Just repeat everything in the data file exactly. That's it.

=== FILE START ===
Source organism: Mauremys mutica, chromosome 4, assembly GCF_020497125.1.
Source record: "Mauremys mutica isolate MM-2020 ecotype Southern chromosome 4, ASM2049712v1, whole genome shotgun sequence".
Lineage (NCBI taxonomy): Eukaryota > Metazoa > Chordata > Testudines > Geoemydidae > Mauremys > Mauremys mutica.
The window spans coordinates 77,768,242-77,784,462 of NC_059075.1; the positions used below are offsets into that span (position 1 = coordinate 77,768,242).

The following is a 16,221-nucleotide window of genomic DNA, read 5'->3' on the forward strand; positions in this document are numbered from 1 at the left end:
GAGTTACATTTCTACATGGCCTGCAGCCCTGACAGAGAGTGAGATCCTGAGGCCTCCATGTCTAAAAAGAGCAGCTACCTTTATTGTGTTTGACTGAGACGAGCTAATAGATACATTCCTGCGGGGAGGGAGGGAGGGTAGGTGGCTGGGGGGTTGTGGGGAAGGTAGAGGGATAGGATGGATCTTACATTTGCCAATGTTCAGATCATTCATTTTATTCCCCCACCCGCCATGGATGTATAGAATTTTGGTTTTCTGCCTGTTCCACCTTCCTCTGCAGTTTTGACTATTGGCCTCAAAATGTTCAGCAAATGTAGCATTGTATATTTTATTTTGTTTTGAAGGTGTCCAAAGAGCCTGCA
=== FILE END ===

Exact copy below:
Source organism: Mauremys mutica, chromosome 4, assembly GCF_020497125.1.
Source record: "Mauremys mutica isolate MM-2020 ecotype Southern chromosome 4, ASM2049712v1, whole genome shotgun sequence".
Lineage (NCBI taxonomy): Eukaryota > Metazoa > Chordata > Testudines > Geoemydidae > Mauremys > Mauremys mutica.
The window spans coordinates 77,768,242-77,784,462 of NC_059075.1; the positions used below are offsets into that span (position 1 = coordinate 77,768,242).

The following is a 16,221-nucleotide window of genomic DNA, read 5'->3' on the forward strand; positions in this document are numbered from 1 at the left end:
GAGTTACATTTCTACATGGCCTGCAGCCCTGACAGAGAGTGAGATCCTGAGGCCTCCATGTCTAAAAAGAGCAGCTACCTTTATTGTGTTTGACTGAGACGAGCTAATAGATACATTCCTGCGGGGAGGGAGGGAGGGTAGGTGGCTGGGGGGTTGTGGGGAAGGTAGAGGGATAGGATGGATCTTACATTTGCCAATGTTCAGATCATTCATTTTATTCCCCCACCCGCCATGGATGTATAGAATTTTGGTTTTCTGCCTGTTCCACCTTCCTCTGCAGTTTTGACTATTGGCCTCAAAATGTTCAGCAAATGTAGCATTGTATATTTTATTTTGTTTTGAAGGTGTCCAAAGAGCCTGCA